The apology was the result of a petition with over 30,000 signers started by British free software programmer John Graham-Cumming. If you’d like to help preserve Turing’s memory, how about a contribution to Bletchley Park Trust? CC-licensed Photo of slate Alan Turing sculpture at Bletchley Park by flickr user blinkenlichts

Evidence of Language Influencing Thought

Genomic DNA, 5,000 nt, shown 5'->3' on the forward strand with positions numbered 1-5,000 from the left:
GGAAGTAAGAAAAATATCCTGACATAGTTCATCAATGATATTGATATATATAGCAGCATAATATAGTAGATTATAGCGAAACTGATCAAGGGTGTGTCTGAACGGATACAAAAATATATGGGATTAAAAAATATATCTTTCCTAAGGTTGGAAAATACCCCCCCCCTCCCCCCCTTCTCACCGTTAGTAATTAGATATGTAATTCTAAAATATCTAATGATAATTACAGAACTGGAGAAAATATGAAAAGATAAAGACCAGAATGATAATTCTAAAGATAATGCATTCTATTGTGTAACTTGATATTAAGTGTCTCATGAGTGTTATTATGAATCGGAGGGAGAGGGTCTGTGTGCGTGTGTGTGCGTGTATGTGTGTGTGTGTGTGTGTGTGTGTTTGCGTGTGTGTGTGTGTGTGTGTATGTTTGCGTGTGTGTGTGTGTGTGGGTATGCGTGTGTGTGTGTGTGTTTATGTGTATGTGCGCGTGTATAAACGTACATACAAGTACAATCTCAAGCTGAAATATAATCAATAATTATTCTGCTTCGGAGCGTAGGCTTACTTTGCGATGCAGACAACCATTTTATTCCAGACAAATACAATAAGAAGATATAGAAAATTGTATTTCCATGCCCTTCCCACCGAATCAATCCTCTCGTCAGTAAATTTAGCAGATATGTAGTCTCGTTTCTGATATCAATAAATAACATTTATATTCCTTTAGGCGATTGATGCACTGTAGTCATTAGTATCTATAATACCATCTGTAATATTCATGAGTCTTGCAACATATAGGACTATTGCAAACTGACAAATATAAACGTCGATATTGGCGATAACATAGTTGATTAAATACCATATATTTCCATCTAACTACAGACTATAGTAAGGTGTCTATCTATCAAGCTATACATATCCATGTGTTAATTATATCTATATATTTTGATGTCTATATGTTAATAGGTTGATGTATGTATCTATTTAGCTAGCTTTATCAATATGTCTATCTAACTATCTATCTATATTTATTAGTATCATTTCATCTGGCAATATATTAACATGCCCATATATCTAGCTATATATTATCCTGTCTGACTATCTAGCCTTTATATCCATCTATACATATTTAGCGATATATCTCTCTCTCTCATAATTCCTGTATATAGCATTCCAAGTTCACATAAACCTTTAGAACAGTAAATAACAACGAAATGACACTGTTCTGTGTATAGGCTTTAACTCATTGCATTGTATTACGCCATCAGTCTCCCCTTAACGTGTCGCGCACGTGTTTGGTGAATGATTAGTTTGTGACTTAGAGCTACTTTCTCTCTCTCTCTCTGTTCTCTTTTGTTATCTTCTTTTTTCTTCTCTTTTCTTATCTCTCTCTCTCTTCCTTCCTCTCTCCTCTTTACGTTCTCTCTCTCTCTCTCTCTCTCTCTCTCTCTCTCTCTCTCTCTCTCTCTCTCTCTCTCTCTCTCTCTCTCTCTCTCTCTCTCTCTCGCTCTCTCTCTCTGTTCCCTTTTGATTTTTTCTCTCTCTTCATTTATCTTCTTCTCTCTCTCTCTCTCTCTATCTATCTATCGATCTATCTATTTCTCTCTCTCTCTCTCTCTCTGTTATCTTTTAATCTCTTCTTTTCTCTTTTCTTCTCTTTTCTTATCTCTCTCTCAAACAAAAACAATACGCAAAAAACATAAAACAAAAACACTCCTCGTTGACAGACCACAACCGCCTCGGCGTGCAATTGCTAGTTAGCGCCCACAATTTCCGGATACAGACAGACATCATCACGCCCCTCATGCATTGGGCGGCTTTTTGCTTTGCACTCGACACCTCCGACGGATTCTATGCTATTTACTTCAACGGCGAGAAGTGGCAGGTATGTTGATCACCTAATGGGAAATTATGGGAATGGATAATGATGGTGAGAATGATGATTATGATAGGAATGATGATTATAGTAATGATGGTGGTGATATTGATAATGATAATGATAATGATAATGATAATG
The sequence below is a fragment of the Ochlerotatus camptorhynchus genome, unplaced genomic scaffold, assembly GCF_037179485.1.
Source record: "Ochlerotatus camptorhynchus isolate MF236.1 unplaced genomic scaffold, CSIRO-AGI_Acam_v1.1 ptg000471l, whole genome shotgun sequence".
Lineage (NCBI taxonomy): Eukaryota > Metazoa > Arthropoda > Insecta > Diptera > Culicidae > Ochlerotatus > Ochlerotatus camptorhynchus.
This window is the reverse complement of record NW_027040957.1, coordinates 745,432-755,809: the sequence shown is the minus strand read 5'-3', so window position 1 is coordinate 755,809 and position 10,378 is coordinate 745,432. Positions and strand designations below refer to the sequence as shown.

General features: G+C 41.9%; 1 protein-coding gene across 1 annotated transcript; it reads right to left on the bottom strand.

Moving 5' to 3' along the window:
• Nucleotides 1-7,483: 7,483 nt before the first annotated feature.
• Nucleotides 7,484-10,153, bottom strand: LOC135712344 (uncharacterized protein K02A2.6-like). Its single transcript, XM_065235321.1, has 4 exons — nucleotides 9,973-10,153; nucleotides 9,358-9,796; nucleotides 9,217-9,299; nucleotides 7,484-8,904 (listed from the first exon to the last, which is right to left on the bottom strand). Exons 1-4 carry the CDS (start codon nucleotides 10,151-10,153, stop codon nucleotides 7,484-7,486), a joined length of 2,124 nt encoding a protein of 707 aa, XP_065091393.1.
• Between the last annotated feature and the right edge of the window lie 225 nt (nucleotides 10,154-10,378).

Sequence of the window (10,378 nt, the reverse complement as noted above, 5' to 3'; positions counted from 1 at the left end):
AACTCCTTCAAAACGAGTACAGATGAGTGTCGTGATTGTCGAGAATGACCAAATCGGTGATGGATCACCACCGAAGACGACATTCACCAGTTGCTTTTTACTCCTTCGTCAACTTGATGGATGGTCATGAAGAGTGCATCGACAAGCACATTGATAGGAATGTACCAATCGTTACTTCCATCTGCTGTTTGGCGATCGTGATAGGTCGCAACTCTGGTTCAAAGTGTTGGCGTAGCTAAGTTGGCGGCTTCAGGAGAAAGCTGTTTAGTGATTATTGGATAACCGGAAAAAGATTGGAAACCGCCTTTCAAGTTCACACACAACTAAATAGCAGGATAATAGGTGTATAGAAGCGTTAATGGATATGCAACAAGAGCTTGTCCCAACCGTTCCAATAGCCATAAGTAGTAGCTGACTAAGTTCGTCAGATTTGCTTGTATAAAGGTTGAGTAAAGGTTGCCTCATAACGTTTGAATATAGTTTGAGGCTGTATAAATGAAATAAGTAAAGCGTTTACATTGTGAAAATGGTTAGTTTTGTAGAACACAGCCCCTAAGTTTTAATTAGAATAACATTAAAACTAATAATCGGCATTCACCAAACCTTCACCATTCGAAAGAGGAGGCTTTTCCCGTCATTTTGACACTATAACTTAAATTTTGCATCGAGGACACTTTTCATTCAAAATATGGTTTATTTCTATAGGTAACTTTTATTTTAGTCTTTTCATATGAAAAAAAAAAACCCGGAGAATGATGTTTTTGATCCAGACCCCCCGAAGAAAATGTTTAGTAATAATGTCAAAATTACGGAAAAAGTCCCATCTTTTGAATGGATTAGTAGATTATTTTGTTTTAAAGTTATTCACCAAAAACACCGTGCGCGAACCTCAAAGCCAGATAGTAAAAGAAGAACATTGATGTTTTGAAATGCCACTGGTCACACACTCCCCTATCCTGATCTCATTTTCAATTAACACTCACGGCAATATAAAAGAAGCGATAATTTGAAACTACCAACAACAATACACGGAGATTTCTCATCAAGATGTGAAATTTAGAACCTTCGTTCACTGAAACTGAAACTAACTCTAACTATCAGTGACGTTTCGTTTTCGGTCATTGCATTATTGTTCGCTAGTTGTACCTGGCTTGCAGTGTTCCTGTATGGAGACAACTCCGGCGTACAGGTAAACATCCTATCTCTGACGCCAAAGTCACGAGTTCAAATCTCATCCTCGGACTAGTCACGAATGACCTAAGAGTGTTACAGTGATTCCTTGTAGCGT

The 19th century Sapir-Whorf hypothesis, that ideas inherent in human languages might influence or limit human thought, has spawned a wide range of claims, some little more than urban legend; like the claim that the Inuit have hundreds of words for snow (they don’t, Inuit has a half-dozen words for snow, that’s fewer than English, and there’s no evidence they think differently about snow than we do). In the 1960s researchers began to formulate tests of the hypothesis. What they learned is that language was more universal than relative, leading them to largely abandon the Sapir-Whorf hypothesis. In recent years, though, advances in cognitive science have made it possible to spot experimental differences that might have been missed before. So is there any real evidence now that language influences thought? A new Edge article by Lera Boroditsky says yes. Boroditsky researches cognitive science and symbolic systems – thought and language. She claims to have found solid evidence in Pormpuraaw, an Aboriginal community in Australia: